Iraqi judges and officials said recent threats targeting the judiciary will not deter them from continuing their work nor impact judicial independence.
Their comments follow an Interior Ministry announcement stating that in late July officials found letters in the possession of terror suspects sent by the leadership of al-Qaeda, some of which call on group members to kill judges and target courts.
The Ministry's media bureau director Col. Hikmat al-Masary told Mawtani, "Police arrested three al-Qaeda members inside a residential building who had in their possession audio messages and printed statements ordering them to launch armed attacks and car bomb strikes against judges and those working in courts dealing with terrorism crimes."
"The Iraqi judiciary, as an independent body, cannot be influenced by threats of terrorist groups known for killing innocent people for no reason," judge and Supreme Judicial Council spokesperson Abdul-Sattar al-Birqdar said.
He added, "Those threats are useless, and will not have any negative impact on the sentences the judges may reach on terrorists in any way."
He told Mawtani that al-Qaeda's threats and the messages and letters the security forces found are "evidence of the success of the Iraqi judiciary in placing the most ardent terrorists, members and leaders of al-Qaeda and those involved in shedding the blood of innocents, behind bars".
Al-Birqdar said that previous attacks on judges, some of which left dozens dead and wounded during the past few years, will not deter them from continuing "on their path of justice and freedom in the country regardless of how many challenges and threats there might be".
"Police set up a special security plan to protect the judges at the courts specialised in dealing with terrorists' crimes," said ministry spokesperson Maj. General Adel Dahham.
He added that the ministry has posted security details at their homes and assigned bodyguards to protect them during their daily commutes.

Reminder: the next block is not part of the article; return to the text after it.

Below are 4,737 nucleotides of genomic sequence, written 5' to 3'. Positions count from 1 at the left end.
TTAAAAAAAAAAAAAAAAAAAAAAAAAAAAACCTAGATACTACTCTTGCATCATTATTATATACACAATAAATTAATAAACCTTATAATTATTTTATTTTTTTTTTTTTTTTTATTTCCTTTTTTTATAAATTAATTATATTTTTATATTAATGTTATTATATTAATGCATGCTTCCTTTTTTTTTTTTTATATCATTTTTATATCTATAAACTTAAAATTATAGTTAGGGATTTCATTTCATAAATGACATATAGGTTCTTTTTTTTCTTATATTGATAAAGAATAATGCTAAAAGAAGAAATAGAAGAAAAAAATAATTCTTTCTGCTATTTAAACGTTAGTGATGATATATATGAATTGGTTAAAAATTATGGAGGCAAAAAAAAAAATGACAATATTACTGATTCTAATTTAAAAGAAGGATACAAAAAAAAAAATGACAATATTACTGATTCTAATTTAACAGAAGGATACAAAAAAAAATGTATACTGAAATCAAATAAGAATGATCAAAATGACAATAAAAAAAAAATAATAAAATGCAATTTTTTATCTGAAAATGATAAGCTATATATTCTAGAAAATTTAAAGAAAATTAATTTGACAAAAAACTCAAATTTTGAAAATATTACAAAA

Dahham told Mawtani that during the past four years alone, the Iraqi judicial system lost 72 judges, including 21 chief court judges, while 151 court employees were killed, including a number of prosecutors, investigators and deputy judges.
He said most of these assassinations "were carried out by al-Qaeda in an attempt to terrorise the judges and prevent them from handing down sentences on the accused, or to pressure them into releasing detainees, or to mitigate sentences on them".
Despite the recent losses, Iraq's Supreme Judicial Council announced last week the graduation of 112 new judges from the Iraqi Judicial Institute, including 11 women. They were assigned to various courts in different cities across the country.
"The objective behind the graduation of a new class of judges is to strengthen the judicial system in Iraq and to complete the backlog of cases, especially those related to terrorists recently detained by the security forces, and who with solid evidence against them," said Justice Ministry advisor Manaf Allawi.
Meanwhile, Judge Abbas Fadhil al-Salami, from Fallujah's Court of Major Crimes, said, "We abide by the laws and do not take into consideration the criminals' looks, colour, ethnicity or faith, but look into the size of the crimes committed and the tragedy they caused to citizens. We only deliver a sentence based on what is recognized by law."
He told Mawtani that al-Qaeda's mission to eliminate Iraqi judges is futile and will ultimately fail.
"Our message to al-Qaeda is that they will fail in killing the judges, because killing a judge will not stop the Iraqi judiciary. There will be new blood added everyday to this independent body, which our people rely on to establish greater stability and security for the country," al-Salami said.